Mikaela Elder, a current participant in the Student Support Services Academic Advancement Center at Colorado State University, was recently awarded the Barry Goldwater Scholarship. Regarded as the most prestigious scholarship given to undergraduate students in the natural sciences, engineering, and mathematics, it is granted annually to about 300 college students from across the country. The Barry M. Goldwater Scholarship and Excellence in Education Program was established by the United States Congress in 1986 in honor of former U.S. Senator and 1964 presidential candidate Barry Goldwater. Its goal is to provide a continuing source of professionals in STEM by awarding scholarships to college students who intend to pursue careers in these fields.
Her motivation to pursue a career in STEM has been influenced by her own personal life experience with a genetic condition. Diagnosed with Postural Orthostatic Tachycardia Syndrome (POTS) and Mast Cell Activation Disorder (MCAD) when she was twenty-one years old, Mikaela was determined to not to allow this health issue to negatively impact her from pursuing her goals. In her words, “Though I struggle as times, I believe that POTS and MCAD have given me invaluable skills to manage stress and maintain a positive attitude, even through difficult situations. This outlook has been an advantage to my education because I am now motivated by challenges instead of being intimidated by them.”
As a senior in the College of Natural Sciences at CSU pursuing a baccalaureate degree in biochemistry, Mikaela has conducted research involving proteins in relation to Amyotrophic Lateral Sclerosis and other neurodegenerative diseases. She is also currently working on a bioinformatics project as well as a statistics research project involving methane gas at landfills. Her career goal is to become a computational biologist for the Center for Disease Control or a medical institution where she can conduct research in mechanisms and factors affecting genetic diseases. Her journey will continue after her graduation next May as she plans to pursue a Ph.D. in computational biology or computational medicine. “My research experience at CSU has shown me that research is my life’s calling,” Elder said. “I really enjoy the research process. I feel really fortunate to be at a place that prepares students to be amongst the best in the country.”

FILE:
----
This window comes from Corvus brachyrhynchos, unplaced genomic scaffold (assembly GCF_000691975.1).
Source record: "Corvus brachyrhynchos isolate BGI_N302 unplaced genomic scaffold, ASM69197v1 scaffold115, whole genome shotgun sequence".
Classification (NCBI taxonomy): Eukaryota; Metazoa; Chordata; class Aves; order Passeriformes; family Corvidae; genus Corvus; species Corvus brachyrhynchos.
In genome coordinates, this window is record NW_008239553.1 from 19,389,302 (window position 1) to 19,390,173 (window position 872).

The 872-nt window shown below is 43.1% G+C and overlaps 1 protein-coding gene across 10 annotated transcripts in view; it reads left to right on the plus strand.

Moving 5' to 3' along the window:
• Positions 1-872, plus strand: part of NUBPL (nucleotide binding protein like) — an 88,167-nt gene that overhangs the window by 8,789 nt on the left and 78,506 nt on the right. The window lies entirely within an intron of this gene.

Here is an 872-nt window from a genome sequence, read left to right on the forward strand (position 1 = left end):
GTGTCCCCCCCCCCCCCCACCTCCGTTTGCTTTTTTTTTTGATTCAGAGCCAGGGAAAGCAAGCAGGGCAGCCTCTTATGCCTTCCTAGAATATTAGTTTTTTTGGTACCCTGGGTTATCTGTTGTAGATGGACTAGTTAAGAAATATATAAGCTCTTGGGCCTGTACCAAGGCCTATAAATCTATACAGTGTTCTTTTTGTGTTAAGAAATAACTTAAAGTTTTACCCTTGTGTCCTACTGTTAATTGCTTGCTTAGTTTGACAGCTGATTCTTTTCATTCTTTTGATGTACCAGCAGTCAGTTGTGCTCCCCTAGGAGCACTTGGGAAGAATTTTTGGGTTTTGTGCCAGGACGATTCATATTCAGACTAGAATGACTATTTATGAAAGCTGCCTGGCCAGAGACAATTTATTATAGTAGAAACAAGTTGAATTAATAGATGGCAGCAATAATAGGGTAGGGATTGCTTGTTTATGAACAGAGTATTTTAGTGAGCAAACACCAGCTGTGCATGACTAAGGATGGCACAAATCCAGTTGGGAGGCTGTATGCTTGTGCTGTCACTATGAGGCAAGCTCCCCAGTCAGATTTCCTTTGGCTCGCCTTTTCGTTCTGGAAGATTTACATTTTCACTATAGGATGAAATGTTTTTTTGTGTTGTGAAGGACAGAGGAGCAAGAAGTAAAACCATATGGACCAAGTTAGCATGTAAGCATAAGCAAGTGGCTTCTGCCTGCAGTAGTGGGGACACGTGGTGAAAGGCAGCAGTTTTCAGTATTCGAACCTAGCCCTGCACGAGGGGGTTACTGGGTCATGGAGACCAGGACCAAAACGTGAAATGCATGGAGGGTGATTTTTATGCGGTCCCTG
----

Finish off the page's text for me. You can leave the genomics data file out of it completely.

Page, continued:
Senator John Thune was on the Dakota Wesleyan University campus last week during the National TRIO Day. We talked with him about the reauthorization of higher education, and I thought it went well. In addition, one of our students did talk with Senator Thune, which was great to hear directly from a student. In the attached is a picture of Senator, student, and me Thomas Madut
TRIO Day was a huge hit! We invited all programs and their students throughout the state to celebrate with us in Denver at the State Capitol. We had over 100 attendees – the most we’ve seen so far, a lot of which had to drive for hours in the early morning to be there on a cold and snowy day! Also in attendance, were Senator Leroy Garcia, Representative Daneya Esgar, and Representative Colin Larson. We started the day with our Legislator Breakfast, where they addressed us as a whole and took questions. After the Legislators spoke, several students got up to share their own TRIO stories, which were raw, passionate, and inspiring. We then walked over to the State Capitol as a group to sit in on the General Assembly in the House of Representatives, where the TRIO Proclamation was read out loud to everyone. After the Assembly, we did our Service Learning Project. This year, we partnered with Project Angel Heart, which is a non-profit organization that prepares and delivers meals to those who are severely ill. We decorated brown paper bags in which the meals will be delivered in. After our Service Learning Project, we then had lunch, during which we spent time writing letters to our Representatives and Senators, which will be hand delivered during the Policy Seminar in March. To conclude our day, we unveiled a TRIO Promo Video, which we will use to hopefully recruit more TRIO professionals to get involved with ASPIRE and become members. We then heard more TRIO stories from students, and had some closing announcements. All in all, it was a fantastic day for both professionals and students. So many smiling faces, incredible stories, and love. For a lot of our students, it was their first time at the State Capitol, which made it even more of a great experience!